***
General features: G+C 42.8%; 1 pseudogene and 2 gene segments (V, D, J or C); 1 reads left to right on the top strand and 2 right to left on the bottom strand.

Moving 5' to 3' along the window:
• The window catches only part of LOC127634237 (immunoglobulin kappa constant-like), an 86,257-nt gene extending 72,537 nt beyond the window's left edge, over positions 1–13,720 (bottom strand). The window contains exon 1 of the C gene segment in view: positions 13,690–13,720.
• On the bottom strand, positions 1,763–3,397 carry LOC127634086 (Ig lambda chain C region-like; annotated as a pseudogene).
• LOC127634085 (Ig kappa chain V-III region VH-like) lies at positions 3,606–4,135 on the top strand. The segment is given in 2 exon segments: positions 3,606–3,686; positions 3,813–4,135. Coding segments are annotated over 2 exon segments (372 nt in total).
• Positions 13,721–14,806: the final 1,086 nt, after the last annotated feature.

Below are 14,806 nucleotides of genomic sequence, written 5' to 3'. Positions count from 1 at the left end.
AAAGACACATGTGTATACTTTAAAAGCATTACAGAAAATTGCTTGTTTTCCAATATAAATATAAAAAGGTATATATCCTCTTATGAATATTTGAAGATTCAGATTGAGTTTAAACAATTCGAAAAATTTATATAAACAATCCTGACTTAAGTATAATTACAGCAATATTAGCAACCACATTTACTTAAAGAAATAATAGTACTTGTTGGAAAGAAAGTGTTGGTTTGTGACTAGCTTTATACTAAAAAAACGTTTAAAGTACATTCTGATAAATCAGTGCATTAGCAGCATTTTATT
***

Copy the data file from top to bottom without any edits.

General features: G+C 42.8%; 1 pseudogene and 2 gene segments (V, D, J or C); 1 reads left to right on the top strand and 2 right to left on the bottom strand.

Moving 5' to 3' along the window:
• The window catches only part of LOC127634237 (immunoglobulin kappa constant-like), an 86,257-nt gene extending 72,537 nt beyond the window's left edge, over positions 1–13,720 (bottom strand). The window contains exon 1 of the C gene segment in view: positions 13,690–13,720.
• On the bottom strand, positions 1,763–3,397 carry LOC127634086 (Ig lambda chain C region-like; annotated as a pseudogene).
• LOC127634085 (Ig kappa chain V-III region VH-like) lies at positions 3,606–4,135 on the top strand. The segment is given in 2 exon segments: positions 3,606–3,686; positions 3,813–4,135. Coding segments are annotated over 2 exon segments (372 nt in total).
• Positions 13,721–14,806: the final 1,086 nt, after the last annotated feature.

Below are 14,806 nucleotides of genomic sequence, written 5' to 3'. Positions count from 1 at the left end.
AAAGACACATGTGTATACTTTAAAAGCATTACAGAAAATTGCTTGTTTTCCAATATAAATATAAAAAGGTATATATCCTCTTATGAATATTTGAAGATTCAGATTGAGTTTAAACAATTCGAAAAATTTATATAAACAATCCTGACTTAAGTATAATTACAGCAATATTAGCAACCACATTTACTTAAAGAAATAATAGTACTTGTTGGAAAGAAAGTGTTGGTTTGTGACTAGCTTTATACTAAAAAAACGTTTAAAGTACATTCTGATAAATCAGTGCATTAGCAGCATTTTATT